Historical Virtual Reality - Diocletian's Dream - The History
Ancient Roman culture comes to life
On the Dalmation Coast of Croatia is a town called Split. It is a popular tourist destination, with clear water and sunny skies. But it isn't only the beautiful weather and wine that attracts. As Western Europeans would call it, the 'old town' of Split is unique.
The entire centre of this historical area is in fact, a preserved Roman Palace. It was Diocletian's retirement home, today filled with winding streets and alleyways. It is a not-so-hidden gem that attracts circa 75,000 visitors a month on average.
What is unique is about the old town is how everyday life has evolved around the Roman architecture. Sit in any a coffee shop and look down at your feet. You sip quietly with one foot on new hardwood floors, the other on 1700-year-old marble blocks. The transition is seamless and ever-present.
What is unique about Diocletian is that he was the only Roman Emperor to retire. All the others were killed in battle or poisoned or assassinated along the way. (technically Romulus Augustus abdicated. But the Huns sacked the city and forced him to, so that doesn't count). He ruled for 26 memorable years.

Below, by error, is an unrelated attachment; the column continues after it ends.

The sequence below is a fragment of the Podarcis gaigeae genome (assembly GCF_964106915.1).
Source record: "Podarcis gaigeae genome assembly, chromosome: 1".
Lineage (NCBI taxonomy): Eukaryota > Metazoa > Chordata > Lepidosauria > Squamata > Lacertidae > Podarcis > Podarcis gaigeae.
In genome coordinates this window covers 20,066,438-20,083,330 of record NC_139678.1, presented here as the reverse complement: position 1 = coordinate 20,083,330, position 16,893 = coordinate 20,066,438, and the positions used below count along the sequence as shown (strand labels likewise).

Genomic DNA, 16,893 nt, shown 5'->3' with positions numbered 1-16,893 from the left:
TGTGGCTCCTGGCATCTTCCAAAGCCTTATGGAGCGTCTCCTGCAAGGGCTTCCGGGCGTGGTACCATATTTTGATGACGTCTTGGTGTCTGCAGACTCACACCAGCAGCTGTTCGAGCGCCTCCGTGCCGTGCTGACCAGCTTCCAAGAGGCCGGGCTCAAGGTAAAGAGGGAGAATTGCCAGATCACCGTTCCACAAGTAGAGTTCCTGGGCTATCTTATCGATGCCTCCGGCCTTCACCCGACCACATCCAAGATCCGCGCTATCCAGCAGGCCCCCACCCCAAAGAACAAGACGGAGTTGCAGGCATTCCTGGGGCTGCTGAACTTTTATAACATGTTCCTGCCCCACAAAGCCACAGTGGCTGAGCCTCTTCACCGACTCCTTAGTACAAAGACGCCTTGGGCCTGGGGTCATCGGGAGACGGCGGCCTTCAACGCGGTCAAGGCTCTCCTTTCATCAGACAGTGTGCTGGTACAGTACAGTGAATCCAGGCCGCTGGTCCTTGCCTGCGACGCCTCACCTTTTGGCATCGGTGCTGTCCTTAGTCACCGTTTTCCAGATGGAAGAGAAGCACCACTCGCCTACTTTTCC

Growing up as a soldier, he was meticulous and well organised. It was these traits he brought to his rule, and how he became most influential.
At the time, things weren't well in Rome. Emperors were being killed and power usurped at an alarming rate. Barbarian tribes were knocking at the doors, and dissidents were in open revolt.
When Diocletian took over, he declared his intentions. "Rome is where the Emperor is", he is credited with saying. What he meant was that he would be in charge, and not the politicians in the capital city.
He saw his work as a restorer, and it was his duty to return Rome to a settled peace. Diocletian enforced a fixed system of prices throughout the empire. He centralised policies through the local authority and increased the bureaucracy against corruption.
But he was no saint. History marks Diocletian as one of the major persecutors of Christians at the time. He had tongues removed, razed churches to the ground and banned Christian worship.
After he retired to Split, his system of governing collapsed and the empire fell into civil war. His tax and administrative reforms did persist for hundreds of years after his death.
Diocletian's palace still remains to this day. You can walk through the catacombs where part of Game of Thrones was filmed. You stand in the Peristyle of the Emperor where no mortal dare approach without kneeling. You visit Diocletian's Mausoleum and take in the splendour of its unique architecture. It is now ironically a catholic church.
Split is an intriguing city, and Diocletian's story no less interesting. If only there was a way to go back in time and revisit the palace in its full glory.
This is a continuation of our series of blogs on Diocletian's Dream, a virtual reality experience we created in Spilt, Croatia. If you missed the first installment, you can find it here. Next week will we be posting an interview with Declan O' Rourke of Palace Productions to discuss what inspired him to bring this project to life.
To book a seat in Diocletian's Dream now, you can find Palace Prodcution's website here